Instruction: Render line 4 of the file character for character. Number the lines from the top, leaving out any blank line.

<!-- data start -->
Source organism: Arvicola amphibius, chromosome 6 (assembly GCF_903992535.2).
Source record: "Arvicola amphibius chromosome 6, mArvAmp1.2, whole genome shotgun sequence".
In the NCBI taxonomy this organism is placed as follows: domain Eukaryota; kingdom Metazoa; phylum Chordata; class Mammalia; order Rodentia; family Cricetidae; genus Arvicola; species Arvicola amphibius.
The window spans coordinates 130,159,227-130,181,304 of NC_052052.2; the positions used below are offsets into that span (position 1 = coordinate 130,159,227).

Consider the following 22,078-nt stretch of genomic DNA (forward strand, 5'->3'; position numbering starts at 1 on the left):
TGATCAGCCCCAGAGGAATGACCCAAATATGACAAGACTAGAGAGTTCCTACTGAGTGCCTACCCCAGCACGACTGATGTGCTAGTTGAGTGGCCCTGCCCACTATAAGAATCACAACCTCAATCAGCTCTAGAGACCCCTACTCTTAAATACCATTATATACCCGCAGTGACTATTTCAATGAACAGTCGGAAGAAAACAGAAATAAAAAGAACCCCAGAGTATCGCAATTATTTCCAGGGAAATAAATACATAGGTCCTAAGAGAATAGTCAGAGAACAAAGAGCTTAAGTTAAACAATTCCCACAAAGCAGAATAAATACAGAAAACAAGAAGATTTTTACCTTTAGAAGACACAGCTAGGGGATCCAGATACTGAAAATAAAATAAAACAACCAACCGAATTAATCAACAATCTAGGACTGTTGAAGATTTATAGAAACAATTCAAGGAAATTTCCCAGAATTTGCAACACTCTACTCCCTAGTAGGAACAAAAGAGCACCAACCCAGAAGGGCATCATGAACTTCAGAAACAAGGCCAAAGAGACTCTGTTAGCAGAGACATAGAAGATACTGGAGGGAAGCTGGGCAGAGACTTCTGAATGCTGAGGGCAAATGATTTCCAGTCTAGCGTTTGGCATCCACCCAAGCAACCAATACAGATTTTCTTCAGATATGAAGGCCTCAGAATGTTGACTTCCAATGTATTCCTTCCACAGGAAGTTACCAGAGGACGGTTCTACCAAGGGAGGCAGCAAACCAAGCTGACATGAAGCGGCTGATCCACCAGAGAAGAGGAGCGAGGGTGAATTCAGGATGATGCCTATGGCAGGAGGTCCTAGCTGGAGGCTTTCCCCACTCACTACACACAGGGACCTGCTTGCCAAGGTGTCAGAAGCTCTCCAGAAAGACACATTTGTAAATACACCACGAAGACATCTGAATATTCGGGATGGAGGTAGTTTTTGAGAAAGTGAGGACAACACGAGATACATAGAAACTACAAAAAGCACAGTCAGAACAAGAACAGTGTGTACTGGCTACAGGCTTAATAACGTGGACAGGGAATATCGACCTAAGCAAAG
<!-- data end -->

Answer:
The window spans coordinates 130,159,227-130,181,304 of NC_052052.2; the positions used below are offsets into that span (position 1 = coordinate 130,159,227).